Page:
I cannot convey with words how difficult this job is, nor how much more difficult it has become in the last 5 years or so. Unless you have lived it yourself, it is hard to understand how badly our profession is treated. In short, we have an education system that is administered by politicians with an agenda, not educators who know what’s best for children. For instance, we have a governor who is walking contradiction. He wants freedom in all things provided it’s his version of freedom. You can go down an entire list of absurdities, from him telling people they should be free to not wear masks, only to blast high school students when they exercised their freedom of choice to wear a mask. Or how about how he’s constantly attacking higher education for indoctrination and being run by so-called “elites” yet this is coming from the mouth of a guy who graduated from Yale and Harvard Law. Or when he’s carrying on about how parents’ rights are fundamental when it comes to the decisions they make for their children/students but gets riled up when parents don’t do what he thinks is the right thing. The craziest thing to me is this crusade against books. If DeSantis knew anything about child psychology, he’d be taking a list of all the books he wants them to not read and explicitly endorse reading them, because then no tween or teen would want anything to do with them. Again, what happened to “freedom”? How can any educator feel safe to discuss ideas or have an exchange of views via dialogue in a classroom? Can parents not monitor the child if he or she is reading one of these banned books? Most of us read them or discussed the ideas contained therein and we all turned out fine.
Then you also have all the corporate welfare and crony capitalism like I reference above in the video. When the Commissioner of Education is getting a six figure salary from the largest for-profit charter operator in the state, is anyone really surprised by all these voucher laws that just divert funds to pad the bottom line of these charter schools which offer the same exact crap as the public schools anyhow? Corcoran and Diaz alone have been scamming the public for a decade…
The entire education system is irreparably broken if we’re all being honest. It is a commodified, monetized race to the bottom in which the biggest losers will be the poorest students. They will continue to attend the last remaining public schools because all we’re really doing is warehousing children so that parents can go to work. And then they will simply be lost because of how impossible it will be for them to climb out of the socio-economic downward spiral.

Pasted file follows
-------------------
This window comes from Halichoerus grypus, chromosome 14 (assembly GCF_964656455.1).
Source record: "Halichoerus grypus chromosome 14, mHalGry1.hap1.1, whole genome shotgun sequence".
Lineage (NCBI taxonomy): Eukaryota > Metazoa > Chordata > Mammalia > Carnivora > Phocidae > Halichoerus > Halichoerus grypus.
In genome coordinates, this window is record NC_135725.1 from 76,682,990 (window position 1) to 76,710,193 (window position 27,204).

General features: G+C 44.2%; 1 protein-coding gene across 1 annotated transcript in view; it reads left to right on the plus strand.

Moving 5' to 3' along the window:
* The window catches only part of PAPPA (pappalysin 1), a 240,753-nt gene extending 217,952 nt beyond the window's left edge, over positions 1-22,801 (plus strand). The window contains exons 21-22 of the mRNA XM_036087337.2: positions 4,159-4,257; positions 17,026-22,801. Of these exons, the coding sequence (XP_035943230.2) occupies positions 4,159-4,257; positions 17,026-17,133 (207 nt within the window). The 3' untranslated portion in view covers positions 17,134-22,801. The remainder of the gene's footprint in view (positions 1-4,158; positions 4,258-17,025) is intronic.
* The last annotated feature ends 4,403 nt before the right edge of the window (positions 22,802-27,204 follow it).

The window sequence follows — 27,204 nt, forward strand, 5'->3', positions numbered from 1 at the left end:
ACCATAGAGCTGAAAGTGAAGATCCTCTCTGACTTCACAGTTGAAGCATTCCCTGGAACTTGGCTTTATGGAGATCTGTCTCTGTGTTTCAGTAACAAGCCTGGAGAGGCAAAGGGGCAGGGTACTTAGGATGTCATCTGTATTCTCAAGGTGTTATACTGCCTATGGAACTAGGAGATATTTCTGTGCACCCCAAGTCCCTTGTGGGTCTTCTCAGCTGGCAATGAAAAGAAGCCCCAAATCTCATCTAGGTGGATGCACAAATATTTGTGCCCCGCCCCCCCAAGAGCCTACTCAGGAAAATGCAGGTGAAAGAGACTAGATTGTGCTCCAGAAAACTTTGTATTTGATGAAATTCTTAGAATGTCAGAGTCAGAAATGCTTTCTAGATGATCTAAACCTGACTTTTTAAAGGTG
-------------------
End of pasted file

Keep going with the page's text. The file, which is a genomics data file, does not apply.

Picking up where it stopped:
And this doesn’t even address the fact that virtually all of what we are doing in education is not helping students get ready for the 21st century. Something that I first wrote about over four years ago here, and discussed openly in front of the school board several times.
My Final Plea
So why should you quit if you are a Florida teacher? It’s simple. You have virtually unlimited upside. The state has divested so heavily from education and made it so miserable to teach that the shortage has become extreme. Why is this important? It gives you the freedom to take risks, especially economically, because you know you can always come back to teaching as a last resort. There are tons of opportunities out there, many of which will rely on the same suite of soft skills that you have developed during your time in the classroom. Whether it’s project management, technical writing, corporate training, or virtually any number of options you could pursue, there are jobs out there that will pay you much better, treat you with respect as a professional hired to do a job (not micromanaged into oblivion by stressed out administration), and allow you to work only when you are scheduled to do so.
And all without the tremendous emotional baggage that comes with teaching.
Will you miss it? Yes. Probably every day. I know I do. I will forever cherish the moments I spent creating magic between the bells. The kids carried me through nearly 20 years. But I couldn’t put up with the utter lack of respect from people who have no clue what it’s like to be a teacher in general, let alone stay a teacher in this forsaken wasteland of public ed that is the Sunshine State.
So I said it several times in my final speech, and I may as well say it one final time…
I will be leaving the blog and its contents (as well as the Facebook page) up until late May when I will no longer renew the lease on the site. Like all things, it will fall into the sands of time and I will be completely done with using my time and energy on education. I hope that our paths cross in other avenues of life, but this chapter will forever close soon enough.
Much love to you and yours,